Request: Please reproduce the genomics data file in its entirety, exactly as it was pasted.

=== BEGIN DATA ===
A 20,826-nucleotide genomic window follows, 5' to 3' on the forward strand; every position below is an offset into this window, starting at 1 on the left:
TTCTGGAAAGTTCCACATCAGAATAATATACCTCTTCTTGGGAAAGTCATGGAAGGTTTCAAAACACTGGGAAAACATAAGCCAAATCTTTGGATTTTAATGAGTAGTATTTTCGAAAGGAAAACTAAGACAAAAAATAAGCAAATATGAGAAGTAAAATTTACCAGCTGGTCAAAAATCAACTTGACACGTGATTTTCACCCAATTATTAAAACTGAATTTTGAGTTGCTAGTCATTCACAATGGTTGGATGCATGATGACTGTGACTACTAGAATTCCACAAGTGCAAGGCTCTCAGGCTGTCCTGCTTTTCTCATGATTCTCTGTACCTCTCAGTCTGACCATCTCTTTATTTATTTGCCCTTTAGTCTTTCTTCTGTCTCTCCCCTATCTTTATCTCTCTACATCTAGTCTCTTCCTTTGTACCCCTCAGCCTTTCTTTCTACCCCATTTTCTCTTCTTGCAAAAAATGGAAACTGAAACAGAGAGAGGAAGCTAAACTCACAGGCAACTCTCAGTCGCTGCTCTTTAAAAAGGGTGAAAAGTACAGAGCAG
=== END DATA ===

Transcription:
A 20,826-nucleotide genomic window follows, 5' to 3' on the forward strand; every position below is an offset into this window, starting at 1 on the left:
TTCTGGAAAGTTCCACATCAGAATAATATACCTCTTCTTGGGAAAGTCATGGAAGGTTTCAAAACACTGGGAAAACATAAGCCAAATCTTTGGATTTTAATGAGTAGTATTTTCGAAAGGAAAACTAAGACAAAAAATAAGCAAATATGAGAAGTAAAATTTACCAGCTGGTCAAAAATCAACTTGACACGTGATTTTCACCCAATTATTAAAACTGAATTTTGAGTTGCTAGTCATTCACAATGGTTGGATGCATGATGACTGTGACTACTAGAATTCCACAAGTGCAAGGCTCTCAGGCTGTCCTGCTTTTCTCATGATTCTCTGTACCTCTCAGTCTGACCATCTCTTTATTTATTTGCCCTTTAGTCTTTCTTCTGTCTCTCCCCTATCTTTATCTCTCTACATCTAGTCTCTTCCTTTGTACCCCTCAGCCTTTCTTTCTACCCCATTTTCTCTTCTTGCAAAAAATGGAAACTGAAACAGAGAGAGGAAGCTAAACTCACAGGCAACTCTCAGTCGCTGCTCTTTAAAAAGGGTGAAAAGTACAGAGCAG